American patriotism is in some ways old. It is notable for being perhaps the first nationalism in the fully modern sense of the concept, ie the loyalty to nation of a kingless people. Some of its defining qualities have changed very little, including the distinctive cult of the ‘founding fathers’, which began while they were still living. The strength of the preoccupation with the founders is that it is an open way to demonstrate national belonging. Talking about ‘the founders’, declaring loyalty to them and their texts, has been second only to military service as an effective way for immigrants and descendants of slaves to assimilate, and to become, at least in one sense, American. The great weakness of this preoccupation with the founders is that it’s a convoluted, limiting device through which to think about the world today – much like the country’s overestimation of its constitution – yet it plays an outsized role in American political debate and thought.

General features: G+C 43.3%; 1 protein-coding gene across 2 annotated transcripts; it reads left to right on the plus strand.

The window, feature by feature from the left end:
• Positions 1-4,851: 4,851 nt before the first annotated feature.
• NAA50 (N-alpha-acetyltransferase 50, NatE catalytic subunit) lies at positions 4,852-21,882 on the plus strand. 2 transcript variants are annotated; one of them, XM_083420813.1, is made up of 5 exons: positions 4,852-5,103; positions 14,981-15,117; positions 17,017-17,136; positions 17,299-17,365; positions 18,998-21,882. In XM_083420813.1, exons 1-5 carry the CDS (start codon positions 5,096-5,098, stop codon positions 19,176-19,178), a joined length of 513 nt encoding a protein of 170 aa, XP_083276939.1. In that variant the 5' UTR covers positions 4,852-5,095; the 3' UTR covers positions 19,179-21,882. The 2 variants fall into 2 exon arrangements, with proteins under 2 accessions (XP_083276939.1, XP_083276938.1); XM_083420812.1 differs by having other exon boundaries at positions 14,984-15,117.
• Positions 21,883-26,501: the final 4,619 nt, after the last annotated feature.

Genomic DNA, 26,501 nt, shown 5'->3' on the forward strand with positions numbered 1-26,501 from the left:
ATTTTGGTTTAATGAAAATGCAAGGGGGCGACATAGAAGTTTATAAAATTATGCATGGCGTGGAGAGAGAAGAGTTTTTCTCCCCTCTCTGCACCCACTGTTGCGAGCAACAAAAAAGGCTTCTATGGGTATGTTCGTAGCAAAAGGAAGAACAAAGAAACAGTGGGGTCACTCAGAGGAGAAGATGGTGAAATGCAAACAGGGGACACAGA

Most patriotisms enlist territorial rivals in the required role of the enemy: France has Germany; India has China; Britain has France. But America’s particular historical experience in the New World reshaped this need. The US colonised a very rich continent without ever facing a real geopolitical rival. Lacking a serious competitor for land and other resources, American patriotism turned to the task of conjuring ideological enemies, drawing on an Anglo, especially Puritan, propensity for recasting outsiders as fearsome maleficents. The Puritan minister Cotton Mather (1663-1728) gave this impulse a paradigmatic expression when he speculated that the devil resembled either an Indian sagamore or a French dragoon.